69. 69. https://twitter.com/wm/status/7206700352
  70. 70. / WordFriday
  71. 71. bi-quinary coded decimal, noun ▪ A system of representing numbers based on counting in fives, with an additional indicator to show whether the count is in the first or second half of the decimal range, i.e., whether the number represented is in the range 0–4 or 5–9 (or in the range 1–5 or 6–10). ▪ This system is found in many abacus systems, with paired columns of counters (normally aligned) representing each bi- quinary range. ▪ The Roman numeral system is also a form of bi-quinary coded decimal.
  72. 72. proc roman numerals = (int year) string: skip;
  73. 73. assert (roman numerals (1) = “I”)
  74. 74. proc roman numerals = (int year) string: “I”;
  75. 75. assert (roman numerals (1) = “I”); assert (roman numerals (5) = “V”)
  76. 76. proc roman numerals = (int year) string: if year = 5 then “V” else “I” fi;
  77. 77. assert (roman numerals (1) = “I”); assert (roman numerals (5) = “V”); assert (roman numerals (10) = “X”)
  78. 78. proc roman numerals = (int year) string: if year = 10 then “X” elif year = 5 then “V” else “I” fi;
  79. 79. assert (roman numerals (1) = “I”); assert (roman numerals (5) = “V”); assert (roman numerals (10) = “X”); assert (roman numerals (50) = “L”); assert (roman numerals (100) = “C”); assert (roman numerals (500) = “D”); assert (roman numerals (1000) = “M”)
  80. 80. proc roman numerals = (int year) string: if year = 1000 then “M” elif year = 500 then “D” elif year = 100 then “C” elif year = 50 then “L” elif year = 10 then “X” elif year = 5 then “V” else “I” fi;
  81. 81. [] struct (int value, string letters) mapping = ( (1000, “M”), (500, “D”), (100, “C”), (50, “L”), (10, “X”), (5, “V”), (1, “I”) );
  82. 82. proc roman numerals = (int year) string: begin string result := ""; for entry from lwb mapping to upb mapping do if value of mapping[entry] = year then result := letters of mapping[entry] fi od; result end;
  83. 83. proc roman numerals = (int year) string: ( string result := ""; for entry from lwb mapping to upb mapping do if value of mapping[entry] = year then result := letters of mapping[entry] fi od; result );
  84. 84. [] proposition roman numerals spec = ( ("Decimal positions correspond to numerals", ((1, "I"), (10, "X"), (100, "C"), (1000, "M"))), ("Quinary values correspond to numerals", ((5, "V"), (50, "L"), (500, "D"))) );
  85. 85. [] proposition roman numerals spec = ( ("Decimal positions correspond to numerals", ((1, "I"), (10, "X"), (100, "C"), (1000, "M"))), ("Quinary intervals correspond to numerals", ((5, "V"), (50, "L"), (500, "D"))) ); test (roman numerals, roman numerals spec)
  86. 86. mode test = struct (int input, string expected); mode proposition = struct (string name, flex [1:0] test tests);
  87. 87. proc test = (proc (int) string function, [] proposition spec) void: for entry from lwb spec to upb spec do print (name of spec[entry]); string report := "", separator := " failed:"; [] test tests = tests of spec[entry]; for test from lwb tests to upb tests do int input = input of tests[test]; string expected = expected of tests[test]; string actual = function (input); if actual /= expected then report +:= separator + " for " + whole (input, 0) + " expected " + expected + " but was " + actual separator := “,” fi od; print (if report = "" then (new line) else (new line, report, new line) fi) od;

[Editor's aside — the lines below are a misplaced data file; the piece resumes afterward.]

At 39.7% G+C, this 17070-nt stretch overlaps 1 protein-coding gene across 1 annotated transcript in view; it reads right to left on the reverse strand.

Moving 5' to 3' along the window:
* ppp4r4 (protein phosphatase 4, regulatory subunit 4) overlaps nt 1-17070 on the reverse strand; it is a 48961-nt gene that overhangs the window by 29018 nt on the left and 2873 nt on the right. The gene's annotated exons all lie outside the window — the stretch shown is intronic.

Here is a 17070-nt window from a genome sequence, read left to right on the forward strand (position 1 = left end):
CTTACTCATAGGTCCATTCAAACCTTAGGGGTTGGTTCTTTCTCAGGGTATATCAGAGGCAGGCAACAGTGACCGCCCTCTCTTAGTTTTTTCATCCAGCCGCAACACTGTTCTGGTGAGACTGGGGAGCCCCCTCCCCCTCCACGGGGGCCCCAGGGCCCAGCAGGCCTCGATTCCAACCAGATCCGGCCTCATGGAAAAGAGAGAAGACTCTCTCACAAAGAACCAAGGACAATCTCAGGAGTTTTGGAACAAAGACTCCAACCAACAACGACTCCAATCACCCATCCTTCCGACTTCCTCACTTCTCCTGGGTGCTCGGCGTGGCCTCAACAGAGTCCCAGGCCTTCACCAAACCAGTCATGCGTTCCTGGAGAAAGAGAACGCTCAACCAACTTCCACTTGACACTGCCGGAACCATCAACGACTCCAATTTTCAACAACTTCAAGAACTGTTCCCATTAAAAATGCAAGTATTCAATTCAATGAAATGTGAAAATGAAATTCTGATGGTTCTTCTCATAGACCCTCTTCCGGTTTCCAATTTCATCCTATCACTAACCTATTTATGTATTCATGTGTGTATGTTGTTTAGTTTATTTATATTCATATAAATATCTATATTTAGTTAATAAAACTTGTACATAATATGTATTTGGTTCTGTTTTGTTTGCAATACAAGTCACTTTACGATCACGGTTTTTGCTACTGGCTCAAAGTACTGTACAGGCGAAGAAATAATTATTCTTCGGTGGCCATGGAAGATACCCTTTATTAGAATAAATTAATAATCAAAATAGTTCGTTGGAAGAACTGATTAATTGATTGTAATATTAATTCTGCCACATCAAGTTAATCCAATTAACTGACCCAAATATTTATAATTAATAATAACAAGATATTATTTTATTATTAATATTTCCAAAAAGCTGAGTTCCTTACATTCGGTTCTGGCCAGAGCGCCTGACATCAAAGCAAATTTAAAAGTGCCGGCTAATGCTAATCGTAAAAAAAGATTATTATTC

88. 88. [] proposition roman numerals spec = ( ("Decimal positions correspond to numerals", ((1, "I"), (10, "X"), (100, "C"), (1000, "M"))), ("Quinary intervals correspond to numerals", ((5, "V"), (50, "L"), (500, "D"))), ("Multiples of decimals are additive", ((2, "II"), (30, "XXX"), (200, "CC"), (4000, "MMMM"))) );
  89. 89. proc roman numerals = (int year) string: ( string result := ""; int value = year; for entry from lwb mapping to upb mapping do if value mod value of mapping[entry] = 0 then while value > 0 do result +:= letters of mapping[entry]; value -:= value of mapping[entry] od fi od; result );
  90. 90. [] proposition roman numerals spec = ( ("Decimal positions correspond to numerals", ((1, "I"), (10, "X"), (100, "C"), (1000, "M"))), ("Quinary intervals correspond to numerals", ((5, "V"), (50, "L"), (500, "D"))), ("Multiples of decimals are additive", ((2, "II"), (30, "XXX"), (200, "CC"), (4000, "MMMM"))), ("Non-multiples of decimals are additive", ((6, "VI"), (23, "XXIII"), (273, "CCLXXIII"), (1500, "MD"))) );
  91. 91. proc roman numerals = (int year) string: ( string result := ""; int value = year; for entry from lwb mapping to upb mapping do while value >= value of mapping[entry] do result +:= letters of mapping[entry]; value -:= value of mapping[entry] od od; result );
  92. 92. [] proposition roman numerals spec = ( ("Decimal positions correspond to numerals", ((1, "I"), (10, "X"), (100, "C"), (1000, "M"))), ("Quinary intervals correspond to numerals", ((5, "V"), (50, "L"), (500, "D"))), ("Multiples of decimals are additive", ((2, "II"), (30, "XXX"), (200, "CC"), (4000, "MMMM"))), ("Non-multiples of decimals are additive", ((6, "VI"), (23, "XXIII"), (273, "CCLXXIII"), (1500, "MD"))), ("Numeral predecessors are subtractive", ((4, "IV"), (9, "IX"), (40, "XL"), (90, "XC"), (400, "CD"), (900, "CM"))) );
  93. 93. [] struct (int value, string letters) mapping = ( (1000, "M"), (900, "CM"), (500, "D"), (400, "CD"), (100, "C"), (90, "XC"), (50, "L"), (40, "XL"), (10, "X"), (9, "IX"), (5, "V"), (4, "IV"), (1, "I") );
  94. 94. [] proposition roman numerals spec = ( ("Decimal positions correspond to numerals", ((1, "I"), (10, "X"), (100, "C"), (1000, "M"))), ("Quinary intervals correspond to numerals", ((5, "V"), (50, "L"), (500, "D"))), ("Multiples of decimals are additive", ((2, "II"), (30, "XXX"), (200, "CC"), (4000, "MMMM"))), ("Non-multiples of decimals are additive", ((6, "VI"), (23, "XXIII"), (273, "CCLXXIII"), (1500, "MD"))), ("Numeral predecessors are subtractive", ((4, "IV"), (9, "IX"), (40, "XL"), (90, "XC"), (400, "CD"), (900, "CM"))), ("Subtractive predecessors are additive", ((14, "XIV"), (42, "XLII"), (1968, "MCMLXVIII"))) );
  95. 95. We could, of course, use any notation we want; do not laugh at notations; invent them, they are powerful. In fact, mathematics is, to a large extent, invention of better notations. Richard Feynman
  96. 96. $ ./roman 42 XLII $ cat roman printf %$1s | tr ' ' 'I' | sed ' s/IIIII/V/g s/IIII/IV/ s/VV/X/g s/VIV/IX/ s/XXXXX/L/g s/XXXX/XL/ s/LL/C/g s/LXL/XC/ s/CCCCC/D/g s/CCCC/CD/ s/DD/M/g s/DCD/CM/ ' echo
  97. 97. Style is time’s fool. Form is time’s student. Stewart Brand